Todd Coleman's Potato Gratin

By Genius Recipes
December 23, 2014
51 Comments


Author Notes: A potato gratin that cooks in half the time, can be made ahead, and—best of all—lets you have control all the way through. "This is the kind of food you close your eyes to eat," our Social Media Manager Rachel Christensen said, after tasting the gratin pictured here, made exactly as written. But the extra flexibility and control also makes it adaptable -- something we'd be reluctant to do in the black box of traditional gratinery. Coleman sometimes adds hot sauce or fresh thyme, or uses a Dutch oven to make it truly one-pot and oven-to-table. You can switch in a different type of potatoes, dairy, or allium, if that's what you have. And if you don't have the right size pan, you can scale up without worry. Or down -- but why would you do that? Adapted slightly from "Gratin Made Easy" (Saveur, December 2006).Genius Recipes

Serves: 6
Prep time: 5 min
Cook time: 45 min

  • 5 tablespoons unsalted butter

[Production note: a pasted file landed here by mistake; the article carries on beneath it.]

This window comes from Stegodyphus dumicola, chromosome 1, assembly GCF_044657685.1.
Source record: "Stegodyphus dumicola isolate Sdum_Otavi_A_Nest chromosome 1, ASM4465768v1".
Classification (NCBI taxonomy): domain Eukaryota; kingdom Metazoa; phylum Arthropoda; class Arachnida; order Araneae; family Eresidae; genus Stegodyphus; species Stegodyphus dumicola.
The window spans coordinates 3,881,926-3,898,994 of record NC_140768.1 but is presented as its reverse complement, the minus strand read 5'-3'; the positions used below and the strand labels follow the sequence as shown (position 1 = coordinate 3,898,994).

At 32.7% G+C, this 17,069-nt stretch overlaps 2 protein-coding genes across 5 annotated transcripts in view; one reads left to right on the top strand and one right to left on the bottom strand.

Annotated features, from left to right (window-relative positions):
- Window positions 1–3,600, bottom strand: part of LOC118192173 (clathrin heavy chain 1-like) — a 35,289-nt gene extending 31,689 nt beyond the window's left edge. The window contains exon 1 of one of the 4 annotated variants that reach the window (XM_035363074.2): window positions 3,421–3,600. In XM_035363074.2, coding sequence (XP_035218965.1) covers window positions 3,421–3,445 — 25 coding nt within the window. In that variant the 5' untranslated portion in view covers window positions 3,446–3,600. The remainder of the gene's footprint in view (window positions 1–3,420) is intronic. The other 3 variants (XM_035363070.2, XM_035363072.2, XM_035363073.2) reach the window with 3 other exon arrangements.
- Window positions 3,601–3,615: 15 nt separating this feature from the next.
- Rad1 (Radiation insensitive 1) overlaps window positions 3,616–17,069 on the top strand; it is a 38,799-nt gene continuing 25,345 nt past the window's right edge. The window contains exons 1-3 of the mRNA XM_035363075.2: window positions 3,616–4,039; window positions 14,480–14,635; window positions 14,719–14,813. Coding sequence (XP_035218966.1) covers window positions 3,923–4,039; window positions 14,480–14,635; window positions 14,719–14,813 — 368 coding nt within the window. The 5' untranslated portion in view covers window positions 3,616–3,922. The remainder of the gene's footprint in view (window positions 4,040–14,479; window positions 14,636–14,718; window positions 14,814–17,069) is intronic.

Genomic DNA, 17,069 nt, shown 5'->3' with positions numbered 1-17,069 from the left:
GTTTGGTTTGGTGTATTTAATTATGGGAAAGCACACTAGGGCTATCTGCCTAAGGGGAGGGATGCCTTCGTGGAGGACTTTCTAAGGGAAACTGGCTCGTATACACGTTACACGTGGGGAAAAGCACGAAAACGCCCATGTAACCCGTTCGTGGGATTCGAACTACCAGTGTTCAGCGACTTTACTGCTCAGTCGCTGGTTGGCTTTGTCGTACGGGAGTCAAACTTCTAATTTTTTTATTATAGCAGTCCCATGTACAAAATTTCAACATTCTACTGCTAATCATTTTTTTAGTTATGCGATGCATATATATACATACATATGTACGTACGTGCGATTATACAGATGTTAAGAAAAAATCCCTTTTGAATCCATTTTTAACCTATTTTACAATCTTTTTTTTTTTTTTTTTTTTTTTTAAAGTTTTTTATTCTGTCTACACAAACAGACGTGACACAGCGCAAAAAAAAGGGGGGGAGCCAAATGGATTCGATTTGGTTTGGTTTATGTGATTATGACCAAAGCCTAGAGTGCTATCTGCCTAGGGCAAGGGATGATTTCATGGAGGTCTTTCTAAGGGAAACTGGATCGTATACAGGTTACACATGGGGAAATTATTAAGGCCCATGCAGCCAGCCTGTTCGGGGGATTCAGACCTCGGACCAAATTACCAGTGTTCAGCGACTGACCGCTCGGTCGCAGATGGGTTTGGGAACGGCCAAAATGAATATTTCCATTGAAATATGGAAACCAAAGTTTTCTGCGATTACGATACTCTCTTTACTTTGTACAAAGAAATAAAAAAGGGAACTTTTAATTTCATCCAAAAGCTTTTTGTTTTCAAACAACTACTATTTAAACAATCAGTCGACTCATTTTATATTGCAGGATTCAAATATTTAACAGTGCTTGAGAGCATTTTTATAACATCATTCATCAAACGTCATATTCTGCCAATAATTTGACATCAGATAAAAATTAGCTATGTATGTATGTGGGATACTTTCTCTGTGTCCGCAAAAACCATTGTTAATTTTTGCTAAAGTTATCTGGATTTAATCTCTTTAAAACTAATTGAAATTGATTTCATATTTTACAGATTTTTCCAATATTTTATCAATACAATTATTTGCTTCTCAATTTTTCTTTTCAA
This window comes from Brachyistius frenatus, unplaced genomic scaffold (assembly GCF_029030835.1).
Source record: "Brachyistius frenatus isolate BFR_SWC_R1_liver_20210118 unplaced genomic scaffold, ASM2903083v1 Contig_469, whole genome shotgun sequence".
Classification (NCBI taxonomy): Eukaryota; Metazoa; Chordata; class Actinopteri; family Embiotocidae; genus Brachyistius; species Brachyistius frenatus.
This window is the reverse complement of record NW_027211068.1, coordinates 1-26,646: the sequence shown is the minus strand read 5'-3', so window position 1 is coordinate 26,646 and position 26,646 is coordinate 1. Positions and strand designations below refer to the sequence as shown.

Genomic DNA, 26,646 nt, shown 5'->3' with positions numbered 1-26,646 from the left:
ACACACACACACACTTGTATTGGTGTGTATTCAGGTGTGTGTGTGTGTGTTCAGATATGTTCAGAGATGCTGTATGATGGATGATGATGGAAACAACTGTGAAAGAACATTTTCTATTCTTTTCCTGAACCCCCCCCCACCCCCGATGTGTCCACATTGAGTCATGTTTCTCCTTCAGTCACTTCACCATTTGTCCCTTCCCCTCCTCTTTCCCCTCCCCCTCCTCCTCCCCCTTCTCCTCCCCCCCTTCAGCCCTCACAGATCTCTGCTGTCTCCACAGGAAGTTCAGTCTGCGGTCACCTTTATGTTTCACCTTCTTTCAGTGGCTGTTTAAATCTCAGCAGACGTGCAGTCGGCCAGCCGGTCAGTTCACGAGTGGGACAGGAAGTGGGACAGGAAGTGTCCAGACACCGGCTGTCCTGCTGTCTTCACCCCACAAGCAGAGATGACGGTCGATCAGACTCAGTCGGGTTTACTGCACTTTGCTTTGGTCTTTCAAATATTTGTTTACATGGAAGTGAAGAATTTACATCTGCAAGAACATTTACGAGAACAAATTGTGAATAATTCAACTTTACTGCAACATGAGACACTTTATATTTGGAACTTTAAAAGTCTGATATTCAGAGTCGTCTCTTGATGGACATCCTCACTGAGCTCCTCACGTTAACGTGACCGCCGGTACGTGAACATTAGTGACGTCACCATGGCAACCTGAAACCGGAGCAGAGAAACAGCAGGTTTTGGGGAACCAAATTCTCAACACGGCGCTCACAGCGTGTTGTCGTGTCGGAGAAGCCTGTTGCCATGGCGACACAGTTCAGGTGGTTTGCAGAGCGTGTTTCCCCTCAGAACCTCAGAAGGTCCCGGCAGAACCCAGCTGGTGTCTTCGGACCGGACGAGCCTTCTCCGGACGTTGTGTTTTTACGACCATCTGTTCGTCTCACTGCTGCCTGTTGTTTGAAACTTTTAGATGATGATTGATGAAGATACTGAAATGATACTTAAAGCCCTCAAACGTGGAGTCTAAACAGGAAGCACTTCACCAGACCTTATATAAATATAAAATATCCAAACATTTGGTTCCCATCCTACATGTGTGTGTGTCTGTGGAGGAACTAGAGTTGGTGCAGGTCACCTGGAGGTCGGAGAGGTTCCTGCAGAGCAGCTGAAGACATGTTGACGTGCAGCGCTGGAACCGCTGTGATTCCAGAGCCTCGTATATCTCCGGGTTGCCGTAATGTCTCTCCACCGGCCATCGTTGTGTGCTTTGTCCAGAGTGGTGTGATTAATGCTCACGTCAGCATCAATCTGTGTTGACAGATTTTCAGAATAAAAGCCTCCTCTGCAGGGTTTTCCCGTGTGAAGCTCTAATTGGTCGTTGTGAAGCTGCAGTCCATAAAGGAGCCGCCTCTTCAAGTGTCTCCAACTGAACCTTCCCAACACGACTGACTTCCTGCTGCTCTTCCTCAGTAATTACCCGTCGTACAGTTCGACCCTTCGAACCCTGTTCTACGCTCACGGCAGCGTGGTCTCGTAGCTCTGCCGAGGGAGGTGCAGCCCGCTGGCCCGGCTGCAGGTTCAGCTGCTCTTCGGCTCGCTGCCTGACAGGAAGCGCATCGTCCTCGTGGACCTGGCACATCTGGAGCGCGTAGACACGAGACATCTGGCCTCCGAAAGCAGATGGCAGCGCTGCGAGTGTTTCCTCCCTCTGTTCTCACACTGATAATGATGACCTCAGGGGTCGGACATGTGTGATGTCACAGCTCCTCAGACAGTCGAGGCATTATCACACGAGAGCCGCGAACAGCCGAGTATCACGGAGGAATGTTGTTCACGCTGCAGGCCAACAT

• 1 garlic cloves
  • 1 pinch salt
  • 6 large waxy potatoes (about 2 1/2 pounds), such as red bliss, peeled and sliced about 1/8-inch thick
  • 2 cups half-and-half
  • 1 pinch freshly ground black pepper, more to taste
  • 1 pinch fresh nutmeg
  • 1 cup grated Gruyère
  1. Preheat oven to 400° F. Rub the inside of an 8- × 8-inch baking dish with 1 tablespoon of the butter. Smash the garlic with the side of a knife and sprinkle generously with salt. Chop and scrape the garlic into a mushy paste.
  2. Combine garlic paste, potatoes, half-and-half, and remaining 4 tablespoons butter (cut into 1/2-inch pieces) in a pot; stir. Season with salt and pepper and grate in a hint of nutmeg. Bring to a boil over medium-high heat while stirring the mixture with a wooden spoon. After 8 to 10 minutes the potatoes will be a little tender, and their starch will have thickened the liquid considerably. Taste and adjust the seasoning as you like.
  3. Transfer the mixture to the prepared dish; smooth the top as much as possible. At this point you can hold the dish until you're ready to bake, even overnight in the refrigerator. Cover the gratin with Gruyère and bake until deeply golden brown, about 20 to 30 minutes (longer if chilled overnight). Let the gratin cool and set a little before serving.